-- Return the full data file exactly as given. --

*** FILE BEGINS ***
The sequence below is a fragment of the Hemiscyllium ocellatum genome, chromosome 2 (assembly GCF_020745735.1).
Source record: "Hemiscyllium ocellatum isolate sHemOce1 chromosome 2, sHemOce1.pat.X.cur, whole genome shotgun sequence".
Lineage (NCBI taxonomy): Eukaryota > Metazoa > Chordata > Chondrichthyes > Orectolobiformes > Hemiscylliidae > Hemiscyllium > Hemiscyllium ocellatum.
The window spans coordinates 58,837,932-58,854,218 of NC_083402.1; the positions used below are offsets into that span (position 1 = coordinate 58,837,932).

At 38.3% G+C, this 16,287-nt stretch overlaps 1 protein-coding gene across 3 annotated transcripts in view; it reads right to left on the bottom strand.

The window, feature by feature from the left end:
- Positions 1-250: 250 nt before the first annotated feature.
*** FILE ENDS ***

The sequence below is a fragment of the Hemiscyllium ocellatum genome, chromosome 2 (assembly GCF_020745735.1).
Source record: "Hemiscyllium ocellatum isolate sHemOce1 chromosome 2, sHemOce1.pat.X.cur, whole genome shotgun sequence".
Lineage (NCBI taxonomy): Eukaryota > Metazoa > Chordata > Chondrichthyes > Orectolobiformes > Hemiscylliidae > Hemiscyllium > Hemiscyllium ocellatum.
The window spans coordinates 58,837,932-58,854,218 of NC_083402.1; the positions used below are offsets into that span (position 1 = coordinate 58,837,932).

At 38.3% G+C, this 16,287-nt stretch overlaps 1 protein-coding gene across 3 annotated transcripts in view; it reads right to left on the bottom strand.

The window, feature by feature from the left end:
- Positions 1-250: 250 nt before the first annotated feature.